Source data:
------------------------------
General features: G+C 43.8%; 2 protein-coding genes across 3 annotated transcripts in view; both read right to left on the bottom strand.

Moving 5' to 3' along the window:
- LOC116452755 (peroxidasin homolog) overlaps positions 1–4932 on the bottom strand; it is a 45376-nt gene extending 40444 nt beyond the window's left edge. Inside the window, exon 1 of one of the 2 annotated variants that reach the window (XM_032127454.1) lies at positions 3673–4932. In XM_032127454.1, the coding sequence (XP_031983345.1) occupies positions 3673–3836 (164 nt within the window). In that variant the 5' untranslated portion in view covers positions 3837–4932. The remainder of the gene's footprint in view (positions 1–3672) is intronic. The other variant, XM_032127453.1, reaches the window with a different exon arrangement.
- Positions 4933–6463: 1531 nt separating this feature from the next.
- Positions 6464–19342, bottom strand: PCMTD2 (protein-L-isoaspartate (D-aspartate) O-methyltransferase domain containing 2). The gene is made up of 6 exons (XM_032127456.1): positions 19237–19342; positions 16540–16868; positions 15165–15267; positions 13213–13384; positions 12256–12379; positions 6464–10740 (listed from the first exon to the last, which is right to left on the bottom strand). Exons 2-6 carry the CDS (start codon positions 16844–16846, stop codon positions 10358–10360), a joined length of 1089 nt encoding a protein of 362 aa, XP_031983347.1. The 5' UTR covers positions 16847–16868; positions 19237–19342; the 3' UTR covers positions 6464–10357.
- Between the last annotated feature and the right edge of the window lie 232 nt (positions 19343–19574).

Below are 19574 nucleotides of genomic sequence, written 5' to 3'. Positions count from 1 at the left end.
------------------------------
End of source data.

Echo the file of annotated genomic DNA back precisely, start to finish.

General features: G+C 43.8%; 2 protein-coding genes across 3 annotated transcripts in view; both read right to left on the bottom strand.

Moving 5' to 3' along the window:
- LOC116452755 (peroxidasin homolog) overlaps positions 1–4932 on the bottom strand; it is a 45376-nt gene extending 40444 nt beyond the window's left edge. Inside the window, exon 1 of one of the 2 annotated variants that reach the window (XM_032127454.1) lies at positions 3673–4932. In XM_032127454.1, the coding sequence (XP_031983345.1) occupies positions 3673–3836 (164 nt within the window). In that variant the 5' untranslated portion in view covers positions 3837–4932. The remainder of the gene's footprint in view (positions 1–3672) is intronic. The other variant, XM_032127453.1, reaches the window with a different exon arrangement.
- Positions 4933–6463: 1531 nt separating this feature from the next.
- Positions 6464–19342, bottom strand: PCMTD2 (protein-L-isoaspartate (D-aspartate) O-methyltransferase domain containing 2). The gene is made up of 6 exons (XM_032127456.1): positions 19237–19342; positions 16540–16868; positions 15165–15267; positions 13213–13384; positions 12256–12379; positions 6464–10740 (listed from the first exon to the last, which is right to left on the bottom strand). Exons 2-6 carry the CDS (start codon positions 16844–16846, stop codon positions 10358–10360), a joined length of 1089 nt encoding a protein of 362 aa, XP_031983347.1. The 5' UTR covers positions 16847–16868; positions 19237–19342; the 3' UTR covers positions 6464–10357.
- Between the last annotated feature and the right edge of the window lie 232 nt (positions 19343–19574).

Below are 19574 nucleotides of genomic sequence, written 5' to 3'. Positions count from 1 at the left end.